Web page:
When the Reserve Bank slashed interest rates again to a record low 0.75 per cent in October, there was one question that many people started pondering.
What does this mean for property prices? Do lower rates cause prices to rise?
Given many economists now expect the RBA to cut the official cash rate again, the question becomes more intriguing for both those currently in the property market and those considering taking the plunge.
But the answer is somewhat complex.
Towards the end of 2017, median home values in the two biggest cities, Sydney and Melbourne, began to slide. And they kept on sliding until a few months ago. In other markets, particularly Brisbane, they remained mostly benign.
That’s despite the beginning of the current rates reduction pattern emerging during this period. So, on the face of it, lower interest rates did nothing to impact price growth in the three biggest property markets.
In the past, lower interest rates have meant that prospective homebuyers pay less on their mortgages and can therefore borrow more – and most have.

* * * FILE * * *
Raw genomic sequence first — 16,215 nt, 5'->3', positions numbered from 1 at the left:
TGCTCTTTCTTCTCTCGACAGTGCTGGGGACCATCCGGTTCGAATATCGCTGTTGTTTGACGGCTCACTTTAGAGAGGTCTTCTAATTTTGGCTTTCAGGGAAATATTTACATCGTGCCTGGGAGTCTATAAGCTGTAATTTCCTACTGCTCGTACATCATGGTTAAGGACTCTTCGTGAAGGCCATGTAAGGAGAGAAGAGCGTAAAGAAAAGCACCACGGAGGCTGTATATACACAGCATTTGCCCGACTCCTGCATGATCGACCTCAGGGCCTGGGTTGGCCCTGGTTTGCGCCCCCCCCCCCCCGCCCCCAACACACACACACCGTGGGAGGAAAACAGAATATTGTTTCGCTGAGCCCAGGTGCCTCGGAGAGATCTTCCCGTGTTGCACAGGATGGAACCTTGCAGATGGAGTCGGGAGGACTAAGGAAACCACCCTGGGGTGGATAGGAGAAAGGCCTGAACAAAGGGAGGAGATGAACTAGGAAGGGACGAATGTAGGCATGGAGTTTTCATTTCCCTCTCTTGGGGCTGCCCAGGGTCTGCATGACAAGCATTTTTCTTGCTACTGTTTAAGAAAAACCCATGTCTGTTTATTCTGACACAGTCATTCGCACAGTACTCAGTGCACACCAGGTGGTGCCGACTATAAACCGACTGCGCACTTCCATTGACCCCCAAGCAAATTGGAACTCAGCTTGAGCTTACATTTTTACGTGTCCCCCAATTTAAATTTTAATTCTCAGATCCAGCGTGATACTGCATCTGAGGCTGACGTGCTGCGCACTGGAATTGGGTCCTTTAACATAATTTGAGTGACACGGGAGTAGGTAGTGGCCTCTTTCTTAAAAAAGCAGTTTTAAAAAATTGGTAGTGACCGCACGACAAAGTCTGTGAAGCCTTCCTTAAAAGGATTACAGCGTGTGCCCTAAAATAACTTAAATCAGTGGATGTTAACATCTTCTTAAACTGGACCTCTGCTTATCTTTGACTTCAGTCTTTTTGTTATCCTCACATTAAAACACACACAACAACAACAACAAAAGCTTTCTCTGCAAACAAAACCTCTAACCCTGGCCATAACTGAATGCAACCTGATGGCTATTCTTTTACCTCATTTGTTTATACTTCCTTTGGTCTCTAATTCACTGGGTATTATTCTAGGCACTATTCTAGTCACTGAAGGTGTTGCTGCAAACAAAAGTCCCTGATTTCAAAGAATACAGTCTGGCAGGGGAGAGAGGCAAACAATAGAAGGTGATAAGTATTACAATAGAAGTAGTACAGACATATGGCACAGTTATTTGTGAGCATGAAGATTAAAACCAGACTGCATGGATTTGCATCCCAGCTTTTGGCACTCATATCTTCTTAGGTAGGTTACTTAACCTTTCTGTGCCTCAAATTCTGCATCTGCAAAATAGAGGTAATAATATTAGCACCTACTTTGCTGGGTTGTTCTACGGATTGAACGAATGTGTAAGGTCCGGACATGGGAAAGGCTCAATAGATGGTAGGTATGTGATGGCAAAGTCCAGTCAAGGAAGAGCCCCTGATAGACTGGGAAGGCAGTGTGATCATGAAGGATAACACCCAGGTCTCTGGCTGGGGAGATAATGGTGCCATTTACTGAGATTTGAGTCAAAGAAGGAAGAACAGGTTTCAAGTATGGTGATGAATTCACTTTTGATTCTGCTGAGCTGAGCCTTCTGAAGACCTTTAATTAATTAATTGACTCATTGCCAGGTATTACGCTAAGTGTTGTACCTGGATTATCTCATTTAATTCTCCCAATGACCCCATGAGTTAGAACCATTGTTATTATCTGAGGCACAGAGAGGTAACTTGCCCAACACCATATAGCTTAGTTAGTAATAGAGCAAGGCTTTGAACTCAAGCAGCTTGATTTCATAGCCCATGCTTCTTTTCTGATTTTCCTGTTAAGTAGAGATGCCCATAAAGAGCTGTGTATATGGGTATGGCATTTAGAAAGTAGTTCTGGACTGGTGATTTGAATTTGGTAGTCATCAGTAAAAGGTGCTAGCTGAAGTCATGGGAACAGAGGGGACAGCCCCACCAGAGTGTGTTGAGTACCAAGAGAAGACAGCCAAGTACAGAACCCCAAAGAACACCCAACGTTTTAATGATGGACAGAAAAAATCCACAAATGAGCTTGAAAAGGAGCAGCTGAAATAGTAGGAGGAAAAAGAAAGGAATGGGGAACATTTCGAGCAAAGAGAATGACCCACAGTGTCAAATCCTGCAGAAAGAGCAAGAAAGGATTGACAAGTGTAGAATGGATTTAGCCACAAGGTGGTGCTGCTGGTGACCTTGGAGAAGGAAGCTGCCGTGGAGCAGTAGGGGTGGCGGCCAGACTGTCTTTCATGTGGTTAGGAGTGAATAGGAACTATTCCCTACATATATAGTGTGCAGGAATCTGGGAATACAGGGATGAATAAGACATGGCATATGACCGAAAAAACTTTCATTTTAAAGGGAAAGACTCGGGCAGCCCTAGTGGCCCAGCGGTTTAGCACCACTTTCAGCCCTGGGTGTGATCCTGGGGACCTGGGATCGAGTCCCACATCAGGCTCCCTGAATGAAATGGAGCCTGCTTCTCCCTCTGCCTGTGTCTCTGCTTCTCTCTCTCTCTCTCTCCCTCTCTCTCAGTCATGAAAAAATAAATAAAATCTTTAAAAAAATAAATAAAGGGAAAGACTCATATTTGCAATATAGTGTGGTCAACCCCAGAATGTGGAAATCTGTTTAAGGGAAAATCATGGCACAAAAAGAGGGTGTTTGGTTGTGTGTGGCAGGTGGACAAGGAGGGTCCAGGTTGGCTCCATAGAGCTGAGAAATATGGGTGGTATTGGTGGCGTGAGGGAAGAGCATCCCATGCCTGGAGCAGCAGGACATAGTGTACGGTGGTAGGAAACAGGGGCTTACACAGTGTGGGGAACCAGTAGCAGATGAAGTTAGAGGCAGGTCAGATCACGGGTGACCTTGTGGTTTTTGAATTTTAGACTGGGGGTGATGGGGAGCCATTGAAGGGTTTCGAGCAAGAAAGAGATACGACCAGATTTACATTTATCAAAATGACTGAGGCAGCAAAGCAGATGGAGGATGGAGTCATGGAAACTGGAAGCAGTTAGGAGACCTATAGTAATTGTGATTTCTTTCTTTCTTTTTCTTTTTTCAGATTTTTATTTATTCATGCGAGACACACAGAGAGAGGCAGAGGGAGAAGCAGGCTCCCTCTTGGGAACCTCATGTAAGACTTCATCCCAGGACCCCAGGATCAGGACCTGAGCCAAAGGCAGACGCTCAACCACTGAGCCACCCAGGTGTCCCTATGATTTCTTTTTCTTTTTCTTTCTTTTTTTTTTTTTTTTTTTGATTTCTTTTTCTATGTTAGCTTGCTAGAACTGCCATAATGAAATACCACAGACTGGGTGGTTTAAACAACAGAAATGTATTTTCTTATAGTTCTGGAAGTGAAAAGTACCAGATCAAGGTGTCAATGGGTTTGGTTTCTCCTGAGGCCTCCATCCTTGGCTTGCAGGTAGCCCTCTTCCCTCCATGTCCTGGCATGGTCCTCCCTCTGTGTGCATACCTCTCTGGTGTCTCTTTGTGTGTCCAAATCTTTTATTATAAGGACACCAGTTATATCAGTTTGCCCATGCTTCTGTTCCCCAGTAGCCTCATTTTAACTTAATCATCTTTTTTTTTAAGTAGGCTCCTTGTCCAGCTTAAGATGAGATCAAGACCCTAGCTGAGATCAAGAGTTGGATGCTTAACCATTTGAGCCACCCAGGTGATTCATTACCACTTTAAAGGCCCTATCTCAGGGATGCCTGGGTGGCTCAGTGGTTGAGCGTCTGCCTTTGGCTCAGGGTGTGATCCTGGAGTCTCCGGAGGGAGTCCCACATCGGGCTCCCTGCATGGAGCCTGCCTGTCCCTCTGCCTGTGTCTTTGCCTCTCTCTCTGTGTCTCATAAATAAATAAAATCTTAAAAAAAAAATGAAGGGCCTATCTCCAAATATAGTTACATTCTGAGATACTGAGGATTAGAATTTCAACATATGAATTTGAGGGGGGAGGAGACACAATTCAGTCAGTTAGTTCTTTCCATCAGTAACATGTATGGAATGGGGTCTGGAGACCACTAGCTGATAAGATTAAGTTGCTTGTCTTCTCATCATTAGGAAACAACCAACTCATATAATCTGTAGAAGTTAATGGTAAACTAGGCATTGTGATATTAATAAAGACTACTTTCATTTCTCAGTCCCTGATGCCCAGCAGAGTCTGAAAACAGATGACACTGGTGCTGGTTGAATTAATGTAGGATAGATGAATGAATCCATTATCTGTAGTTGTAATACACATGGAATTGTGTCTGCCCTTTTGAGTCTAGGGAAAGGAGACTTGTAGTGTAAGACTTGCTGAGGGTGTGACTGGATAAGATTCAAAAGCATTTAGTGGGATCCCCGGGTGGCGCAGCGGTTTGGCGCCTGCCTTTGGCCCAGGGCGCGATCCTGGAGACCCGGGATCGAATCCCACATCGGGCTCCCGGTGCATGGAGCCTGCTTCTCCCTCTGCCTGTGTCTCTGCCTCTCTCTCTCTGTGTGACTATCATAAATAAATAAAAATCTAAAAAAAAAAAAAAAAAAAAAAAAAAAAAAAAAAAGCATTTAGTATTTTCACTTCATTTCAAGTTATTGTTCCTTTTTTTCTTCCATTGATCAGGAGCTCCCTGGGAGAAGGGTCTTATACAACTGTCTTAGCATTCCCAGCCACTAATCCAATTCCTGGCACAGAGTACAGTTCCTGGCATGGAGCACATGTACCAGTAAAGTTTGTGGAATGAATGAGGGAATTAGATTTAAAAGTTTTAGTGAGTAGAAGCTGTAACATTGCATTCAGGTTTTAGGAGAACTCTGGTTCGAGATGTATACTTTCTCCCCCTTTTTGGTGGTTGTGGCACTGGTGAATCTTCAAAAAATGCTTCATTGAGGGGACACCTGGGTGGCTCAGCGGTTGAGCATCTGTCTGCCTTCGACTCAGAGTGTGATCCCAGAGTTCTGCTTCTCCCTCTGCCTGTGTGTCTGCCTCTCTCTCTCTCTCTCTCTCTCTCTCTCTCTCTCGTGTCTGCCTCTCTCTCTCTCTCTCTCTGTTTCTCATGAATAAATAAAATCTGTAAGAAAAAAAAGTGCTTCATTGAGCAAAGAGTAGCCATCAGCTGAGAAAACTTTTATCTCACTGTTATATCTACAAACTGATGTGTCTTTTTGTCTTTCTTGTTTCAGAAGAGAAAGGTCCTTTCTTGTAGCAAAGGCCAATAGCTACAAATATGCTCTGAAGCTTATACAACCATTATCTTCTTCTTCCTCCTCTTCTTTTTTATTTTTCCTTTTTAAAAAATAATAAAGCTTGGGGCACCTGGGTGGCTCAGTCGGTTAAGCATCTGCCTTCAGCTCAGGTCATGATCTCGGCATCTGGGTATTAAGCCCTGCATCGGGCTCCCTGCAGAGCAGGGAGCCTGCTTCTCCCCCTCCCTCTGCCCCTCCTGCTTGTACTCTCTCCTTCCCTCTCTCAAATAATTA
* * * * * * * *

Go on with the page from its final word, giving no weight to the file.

Most spend more as a result, because they’re suddenly able to get more bang for their buck. Or, those who had thought about property but put it off, are lured out by lower rates. Demand grows, supply can’t keep up, and prices rise.
The current historically low interest rates will impact property markets in some ways – especially if there’s another cut soon.
For those already looking, or who are just about ready to look, the cost of finance is considerably lower.
Given the lending climate – banks are very eager for business – there are also some great deals on offer. The power balance has shifted in favour of borrowers, that’s for sure.
The other effect of lower rates concerns property investors, who are paying less on their mortgages and therefore keeping a bigger piece of the pie that is their rental income.
Should demand steadily increase, developers may feel a little more confident and projects that were shelved over the past 18 months may be revived. Construction activity means more jobs, which is good for the economy. People buying new dwellings is good for retail spending, too.
Median prices in Sydney and Melbourne may continue to record modest increases, but it won’t be across the board, so caution is advised.
On the other hand, markets like Brisbane have a number of sound fundamentals that are likely to see prices strengthen over the medium-term.